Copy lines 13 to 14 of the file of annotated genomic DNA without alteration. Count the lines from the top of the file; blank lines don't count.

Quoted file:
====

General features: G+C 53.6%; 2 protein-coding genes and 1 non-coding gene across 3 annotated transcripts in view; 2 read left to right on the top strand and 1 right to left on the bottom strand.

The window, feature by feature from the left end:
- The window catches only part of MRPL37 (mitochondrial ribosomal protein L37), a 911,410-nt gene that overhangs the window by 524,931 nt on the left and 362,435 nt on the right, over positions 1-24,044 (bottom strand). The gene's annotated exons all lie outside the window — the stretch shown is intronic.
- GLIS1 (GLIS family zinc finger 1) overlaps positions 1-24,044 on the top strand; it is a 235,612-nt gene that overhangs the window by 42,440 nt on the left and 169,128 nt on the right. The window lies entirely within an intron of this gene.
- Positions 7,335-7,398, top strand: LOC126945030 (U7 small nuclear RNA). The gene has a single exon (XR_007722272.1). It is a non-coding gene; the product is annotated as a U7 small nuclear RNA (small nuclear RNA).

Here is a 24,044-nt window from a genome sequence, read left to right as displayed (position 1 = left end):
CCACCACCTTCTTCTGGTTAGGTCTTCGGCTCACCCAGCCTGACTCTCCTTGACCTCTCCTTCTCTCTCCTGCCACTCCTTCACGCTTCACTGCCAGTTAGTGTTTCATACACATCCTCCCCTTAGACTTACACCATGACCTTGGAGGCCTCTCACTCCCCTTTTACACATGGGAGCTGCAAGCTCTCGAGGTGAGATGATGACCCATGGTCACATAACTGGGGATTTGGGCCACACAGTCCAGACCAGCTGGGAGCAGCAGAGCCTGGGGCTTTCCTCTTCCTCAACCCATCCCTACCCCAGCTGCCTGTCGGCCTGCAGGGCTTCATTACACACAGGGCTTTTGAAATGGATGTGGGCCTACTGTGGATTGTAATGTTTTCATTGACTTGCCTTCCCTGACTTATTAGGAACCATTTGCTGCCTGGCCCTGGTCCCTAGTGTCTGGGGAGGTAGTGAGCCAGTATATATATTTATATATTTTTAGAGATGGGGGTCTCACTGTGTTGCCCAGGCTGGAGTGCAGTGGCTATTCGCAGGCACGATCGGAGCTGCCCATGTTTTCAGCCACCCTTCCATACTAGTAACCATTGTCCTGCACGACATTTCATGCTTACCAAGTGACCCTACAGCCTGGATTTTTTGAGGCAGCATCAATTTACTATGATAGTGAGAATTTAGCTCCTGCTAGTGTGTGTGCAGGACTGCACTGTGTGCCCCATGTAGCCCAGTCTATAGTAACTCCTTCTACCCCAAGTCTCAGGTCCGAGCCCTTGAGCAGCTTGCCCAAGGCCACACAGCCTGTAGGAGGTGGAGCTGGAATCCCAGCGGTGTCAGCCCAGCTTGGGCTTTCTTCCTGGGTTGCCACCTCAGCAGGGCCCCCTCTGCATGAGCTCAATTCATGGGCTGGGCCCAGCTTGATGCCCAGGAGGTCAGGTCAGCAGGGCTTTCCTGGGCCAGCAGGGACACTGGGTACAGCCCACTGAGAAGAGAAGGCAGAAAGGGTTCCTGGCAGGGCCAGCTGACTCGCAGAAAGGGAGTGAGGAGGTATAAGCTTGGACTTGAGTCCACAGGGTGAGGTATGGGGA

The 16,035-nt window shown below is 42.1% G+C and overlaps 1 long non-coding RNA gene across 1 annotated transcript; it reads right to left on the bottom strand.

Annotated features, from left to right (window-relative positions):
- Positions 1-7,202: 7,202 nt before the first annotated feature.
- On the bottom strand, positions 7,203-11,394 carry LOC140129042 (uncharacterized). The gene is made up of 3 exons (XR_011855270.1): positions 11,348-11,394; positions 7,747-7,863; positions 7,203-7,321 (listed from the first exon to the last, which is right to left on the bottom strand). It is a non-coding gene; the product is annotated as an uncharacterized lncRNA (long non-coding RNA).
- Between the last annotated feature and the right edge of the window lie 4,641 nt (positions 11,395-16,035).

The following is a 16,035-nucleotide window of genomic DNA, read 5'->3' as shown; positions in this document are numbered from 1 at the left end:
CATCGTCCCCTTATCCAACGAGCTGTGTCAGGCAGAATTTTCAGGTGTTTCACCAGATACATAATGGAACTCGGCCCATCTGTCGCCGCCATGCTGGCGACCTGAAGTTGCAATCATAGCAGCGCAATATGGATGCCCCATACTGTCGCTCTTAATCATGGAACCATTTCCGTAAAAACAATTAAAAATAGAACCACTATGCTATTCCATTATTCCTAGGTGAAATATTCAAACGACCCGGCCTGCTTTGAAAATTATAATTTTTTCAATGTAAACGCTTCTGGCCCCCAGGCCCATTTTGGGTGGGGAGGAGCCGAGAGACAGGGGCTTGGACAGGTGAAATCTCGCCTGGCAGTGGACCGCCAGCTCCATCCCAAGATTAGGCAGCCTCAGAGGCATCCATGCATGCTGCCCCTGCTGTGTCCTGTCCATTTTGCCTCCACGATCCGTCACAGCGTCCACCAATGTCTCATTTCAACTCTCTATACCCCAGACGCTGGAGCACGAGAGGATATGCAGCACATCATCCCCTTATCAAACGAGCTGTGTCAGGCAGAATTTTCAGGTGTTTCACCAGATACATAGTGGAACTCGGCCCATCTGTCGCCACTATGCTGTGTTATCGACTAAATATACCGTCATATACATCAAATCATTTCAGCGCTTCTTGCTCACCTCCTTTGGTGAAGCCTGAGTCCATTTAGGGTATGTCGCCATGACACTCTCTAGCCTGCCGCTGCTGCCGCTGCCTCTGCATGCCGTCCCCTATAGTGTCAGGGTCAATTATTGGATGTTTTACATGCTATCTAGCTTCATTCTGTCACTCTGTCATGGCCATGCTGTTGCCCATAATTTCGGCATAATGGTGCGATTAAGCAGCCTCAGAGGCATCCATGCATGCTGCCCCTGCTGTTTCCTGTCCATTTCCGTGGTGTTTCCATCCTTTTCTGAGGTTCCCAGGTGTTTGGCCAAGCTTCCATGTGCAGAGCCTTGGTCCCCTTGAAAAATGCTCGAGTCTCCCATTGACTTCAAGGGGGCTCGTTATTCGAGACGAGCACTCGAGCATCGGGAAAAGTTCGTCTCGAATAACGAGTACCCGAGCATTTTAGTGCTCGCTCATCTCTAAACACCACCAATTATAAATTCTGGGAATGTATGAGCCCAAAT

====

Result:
The following is a 16,035-nucleotide window of genomic DNA, read 5'->3' as shown; positions in this document are numbered from 1 at the left end:
CATCGTCCCCTTATCCAACGAGCTGTGTCAGGCAGAATTTTCAGGTGTTTCACCAGATACATAATGGAACTCGGCCCATCTGTCGCCGCCATGCTGGCGACCTGAAGTTGCAATCATAGCAGCGCAATATGGATGCCCCATACTGTCGCTCTTAATCATGGAACCATTTCCGTAAAAACAATTAAAAATAGAACCACTATGCTATTCCATTATTCCTAGGTGAAATATTCAAACGACCCGGCCTGCTTTGAAAATTATAATTTTTTCAATGTAAACGCTTCTGGCCCCCAGGCCCATTTTGGGTGGGGAGGAGCCGAGAGACAGGGGCTTGGACAGGTGAAATCTCGCCTGGCAGTGGACCGCCAGCTCCATCCCAAGATTAGGCAGCCTCAGAGGCATCCATGCATGCTGCCCCTGCTGTGTCCTGTCCATTTTGCCTCCACGATCCGTCACAGCGTCCACCAATGTCTCATTTCAACTCTCTATACCCCAGACGCTGGAGCACGAGAGGATATGCAGCACATCATCCCCTTATCAAACGAGCTGTGTCAGGCAGAATTTTCAGGTGTTTCACCAGATACATAGTGGAACTCGGCCCATCTGTCGCCACTATGCTGTGTTATCGACTAAATATACCGTCATATACATCAAATCATTTCAGCGCTTCTTGCTCACCTCCTTTGGTGAAGCCTGAGTCCATTTAGGGTATGTCGCCATGACACTCTCTAGCCTGCCGCTGCTGCCGCTGCCTCTGCATGCCGTCCCCTATAGTGTCAGGGTCAATTATTGGATGTTTTACATGCTATCTAGCTTCATTCTGTCACTCTGTCATGGCCATGCTGTTGCCCATAATTTCGGCATAATGGTGCGATTAAGCAGCCTCAGAGGCATCCATGCATGCTGCCCCTGCTGTTTCCTGTCCATTTCCGTGGTGTTTCCATCCTTTTCTGAGGTTCCCAGGTGTTTGGCCAAGCTTCCATGTGCAGAGCCTTGGTCCCCTTGAAAAATGCTCGAGTCTCCCATTGACTTCAAGGGGGCTCGTTATTCGAGACGAGCACTCGAGCATCGGGAAAAGTTCGTCTCGAATAACGAGTACCCGAGCATTTTAGTGCTCGCTCATCTCTAAACACCACCAATTATAAATTCTGGGAATGTATGAGCCCAAAT